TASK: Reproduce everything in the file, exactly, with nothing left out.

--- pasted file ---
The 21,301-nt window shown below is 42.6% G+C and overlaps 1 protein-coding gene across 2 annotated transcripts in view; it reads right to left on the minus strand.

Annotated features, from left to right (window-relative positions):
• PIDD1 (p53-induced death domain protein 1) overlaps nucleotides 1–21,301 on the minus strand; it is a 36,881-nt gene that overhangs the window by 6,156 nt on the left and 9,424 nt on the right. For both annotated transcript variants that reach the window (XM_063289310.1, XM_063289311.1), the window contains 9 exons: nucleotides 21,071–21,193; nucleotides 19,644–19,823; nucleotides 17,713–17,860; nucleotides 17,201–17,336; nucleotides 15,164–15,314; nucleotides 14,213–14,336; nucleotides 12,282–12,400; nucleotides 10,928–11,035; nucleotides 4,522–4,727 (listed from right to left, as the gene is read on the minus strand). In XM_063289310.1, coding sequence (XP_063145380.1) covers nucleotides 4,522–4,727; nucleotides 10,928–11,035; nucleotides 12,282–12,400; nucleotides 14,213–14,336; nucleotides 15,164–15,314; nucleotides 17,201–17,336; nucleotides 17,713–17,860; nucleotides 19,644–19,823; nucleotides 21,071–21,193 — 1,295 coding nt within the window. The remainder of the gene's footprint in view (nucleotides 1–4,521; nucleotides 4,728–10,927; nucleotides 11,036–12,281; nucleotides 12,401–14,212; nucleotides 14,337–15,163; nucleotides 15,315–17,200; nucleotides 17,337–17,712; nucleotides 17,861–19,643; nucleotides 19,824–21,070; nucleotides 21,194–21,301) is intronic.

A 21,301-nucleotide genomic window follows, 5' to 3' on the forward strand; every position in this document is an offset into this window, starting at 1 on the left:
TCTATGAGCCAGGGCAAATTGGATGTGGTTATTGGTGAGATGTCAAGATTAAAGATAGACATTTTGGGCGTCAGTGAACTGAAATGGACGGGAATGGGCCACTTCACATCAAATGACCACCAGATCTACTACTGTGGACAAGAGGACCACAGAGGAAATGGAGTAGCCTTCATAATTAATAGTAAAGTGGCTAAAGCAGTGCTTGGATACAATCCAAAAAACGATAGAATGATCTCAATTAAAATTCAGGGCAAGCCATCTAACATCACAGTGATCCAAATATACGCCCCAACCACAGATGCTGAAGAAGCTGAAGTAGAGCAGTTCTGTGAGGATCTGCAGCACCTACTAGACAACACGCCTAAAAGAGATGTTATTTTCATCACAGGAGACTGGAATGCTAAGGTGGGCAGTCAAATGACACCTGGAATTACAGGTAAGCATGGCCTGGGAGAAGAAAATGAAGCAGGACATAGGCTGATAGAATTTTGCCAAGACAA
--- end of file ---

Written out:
The 21,301-nt window shown below is 42.6% G+C and overlaps 1 protein-coding gene across 2 annotated transcripts in view; it reads right to left on the minus strand.

Annotated features, from left to right (window-relative positions):
• PIDD1 (p53-induced death domain protein 1) overlaps nucleotides 1–21,301 on the minus strand; it is a 36,881-nt gene that overhangs the window by 6,156 nt on the left and 9,424 nt on the right. For both annotated transcript variants that reach the window (XM_063289310.1, XM_063289311.1), the window contains 9 exons: nucleotides 21,071–21,193; nucleotides 19,644–19,823; nucleotides 17,713–17,860; nucleotides 17,201–17,336; nucleotides 15,164–15,314; nucleotides 14,213–14,336; nucleotides 12,282–12,400; nucleotides 10,928–11,035; nucleotides 4,522–4,727 (listed from right to left, as the gene is read on the minus strand). In XM_063289310.1, coding sequence (XP_063145380.1) covers nucleotides 4,522–4,727; nucleotides 10,928–11,035; nucleotides 12,282–12,400; nucleotides 14,213–14,336; nucleotides 15,164–15,314; nucleotides 17,201–17,336; nucleotides 17,713–17,860; nucleotides 19,644–19,823; nucleotides 21,071–21,193 — 1,295 coding nt within the window. The remainder of the gene's footprint in view (nucleotides 1–4,521; nucleotides 4,728–10,927; nucleotides 11,036–12,281; nucleotides 12,401–14,212; nucleotides 14,337–15,163; nucleotides 15,315–17,200; nucleotides 17,337–17,712; nucleotides 17,861–19,643; nucleotides 19,824–21,070; nucleotides 21,194–21,301) is intronic.

A 21,301-nucleotide genomic window follows, 5' to 3' on the forward strand; every position in this document is an offset into this window, starting at 1 on the left:
TCTATGAGCCAGGGCAAATTGGATGTGGTTATTGGTGAGATGTCAAGATTAAAGATAGACATTTTGGGCGTCAGTGAACTGAAATGGACGGGAATGGGCCACTTCACATCAAATGACCACCAGATCTACTACTGTGGACAAGAGGACCACAGAGGAAATGGAGTAGCCTTCATAATTAATAGTAAAGTGGCTAAAGCAGTGCTTGGATACAATCCAAAAAACGATAGAATGATCTCAATTAAAATTCAGGGCAAGCCATCTAACATCACAGTGATCCAAATATACGCCCCAACCACAGATGCTGAAGAAGCTGAAGTAGAGCAGTTCTGTGAGGATCTGCAGCACCTACTAGACAACACGCCTAAAAGAGATGTTATTTTCATCACAGGAGACTGGAATGCTAAGGTGGGCAGTCAAATGACACCTGGAATTACAGGTAAGCATGGCCTGGGAGAAGAAAATGAAGCAGGACATAGGCTGATAGAATTTTGCCAAGACAA